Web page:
6. The basic setup of GA4 is relatively easy using the embedded Setup Assistant

If you already have a Universal Analytics property set up in GA, creating a new GA4 property is easily accomplished using the GA4 Setup Assistant that is now featured in the Property admin panel. The Setup Assistant provides a step-by-step guide to completing the basic configuration and deployment of the GA4 property. That said, more advanced event tracking, ecommerce configuration, account linking to Google Ads, Big Query, or other platforms within the Google ecosystem requires additional manual configuration once the basic property is deployed.

7. GA4 has no historical data and sets maximum data retention at 14 months 

Because GA4 uses a fundamentally different unit of measurement than UA, no historical data from an existing Google Analytics account is accessible in the GA4 property. Given that, data collection in the GA4 environment only begins once the property is launched, and as such, it is in an organization’s best interest to deploy GA4 as soon as possible so that a set of historical data can begin to accumulate. Additionally, it is worth noting that while UA had few restrictions on data retention, GA4 has a maximum data retention limit of 14 months.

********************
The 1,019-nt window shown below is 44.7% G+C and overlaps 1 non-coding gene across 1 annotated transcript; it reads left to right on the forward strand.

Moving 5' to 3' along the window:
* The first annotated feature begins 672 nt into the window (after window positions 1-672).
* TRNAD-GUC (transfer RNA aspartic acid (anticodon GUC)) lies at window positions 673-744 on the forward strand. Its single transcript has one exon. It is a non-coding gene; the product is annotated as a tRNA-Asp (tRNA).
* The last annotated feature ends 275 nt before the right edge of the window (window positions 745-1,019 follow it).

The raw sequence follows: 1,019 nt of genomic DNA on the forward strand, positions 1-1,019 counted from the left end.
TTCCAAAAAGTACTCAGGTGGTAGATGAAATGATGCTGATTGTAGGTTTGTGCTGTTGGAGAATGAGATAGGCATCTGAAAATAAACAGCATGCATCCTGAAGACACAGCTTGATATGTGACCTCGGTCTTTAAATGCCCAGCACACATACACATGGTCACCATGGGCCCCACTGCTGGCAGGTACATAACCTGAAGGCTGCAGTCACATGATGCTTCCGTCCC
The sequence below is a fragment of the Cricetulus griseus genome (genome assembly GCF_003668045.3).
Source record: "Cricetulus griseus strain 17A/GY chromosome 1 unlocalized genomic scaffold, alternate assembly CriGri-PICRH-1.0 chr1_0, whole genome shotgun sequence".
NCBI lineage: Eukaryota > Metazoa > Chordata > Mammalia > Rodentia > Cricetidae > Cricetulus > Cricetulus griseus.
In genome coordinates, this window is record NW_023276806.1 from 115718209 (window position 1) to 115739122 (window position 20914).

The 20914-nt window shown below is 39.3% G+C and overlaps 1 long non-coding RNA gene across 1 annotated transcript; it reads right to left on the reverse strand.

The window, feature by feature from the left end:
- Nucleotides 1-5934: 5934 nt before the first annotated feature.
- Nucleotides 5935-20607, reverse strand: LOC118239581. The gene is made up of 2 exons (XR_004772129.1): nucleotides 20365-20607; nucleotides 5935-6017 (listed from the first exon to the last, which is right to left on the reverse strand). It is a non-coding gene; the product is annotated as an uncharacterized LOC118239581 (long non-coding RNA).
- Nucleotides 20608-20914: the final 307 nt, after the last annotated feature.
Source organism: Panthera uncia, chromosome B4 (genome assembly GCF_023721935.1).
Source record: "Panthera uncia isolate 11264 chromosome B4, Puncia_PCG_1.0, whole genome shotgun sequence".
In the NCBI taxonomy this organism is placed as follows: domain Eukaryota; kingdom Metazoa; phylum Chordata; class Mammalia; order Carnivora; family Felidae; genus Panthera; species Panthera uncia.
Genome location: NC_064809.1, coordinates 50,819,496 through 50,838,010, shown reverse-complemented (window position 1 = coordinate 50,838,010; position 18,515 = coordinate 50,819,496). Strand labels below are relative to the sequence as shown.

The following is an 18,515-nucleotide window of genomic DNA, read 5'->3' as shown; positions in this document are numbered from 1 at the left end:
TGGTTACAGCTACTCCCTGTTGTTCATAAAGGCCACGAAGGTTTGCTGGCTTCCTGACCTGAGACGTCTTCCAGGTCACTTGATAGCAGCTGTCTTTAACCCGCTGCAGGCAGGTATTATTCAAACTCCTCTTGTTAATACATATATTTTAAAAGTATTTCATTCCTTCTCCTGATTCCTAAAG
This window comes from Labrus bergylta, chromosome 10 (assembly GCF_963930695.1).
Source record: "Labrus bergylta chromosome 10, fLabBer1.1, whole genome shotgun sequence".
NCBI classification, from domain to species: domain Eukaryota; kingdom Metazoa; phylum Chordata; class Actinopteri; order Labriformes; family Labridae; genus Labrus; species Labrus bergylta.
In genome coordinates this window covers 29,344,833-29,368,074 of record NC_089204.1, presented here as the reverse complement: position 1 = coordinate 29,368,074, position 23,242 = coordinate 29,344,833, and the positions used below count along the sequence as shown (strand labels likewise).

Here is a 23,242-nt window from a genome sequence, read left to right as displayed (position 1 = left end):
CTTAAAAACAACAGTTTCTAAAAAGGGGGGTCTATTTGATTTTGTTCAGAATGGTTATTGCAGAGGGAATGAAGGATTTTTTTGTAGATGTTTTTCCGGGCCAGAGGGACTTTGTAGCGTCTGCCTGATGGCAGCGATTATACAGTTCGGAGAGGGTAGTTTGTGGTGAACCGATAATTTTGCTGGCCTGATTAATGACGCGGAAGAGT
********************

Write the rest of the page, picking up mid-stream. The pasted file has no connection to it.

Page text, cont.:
8. GA4 is still evolving and rolling out new features

Since officially bringing GA4 out of beta in late 2020, it is now the default view for anyone setting up a new GA property. That said, Google has continued to evolve the functionality and features of the GA4 environment, offering deeper integrations to other platforms within the Google ecosystem and more robust functionality based on underlying machine learning capabilities (e.g., predictive audiences, attribution settings, etc.) The bottom line is that the GA4 product we see today is far from being a final version and ongoing improvements and enhancements can be expected (And you have one analytic team here at CP that is hoping to see one of our favorite UA features, Google Annotations, brought into the new GA4 environment!).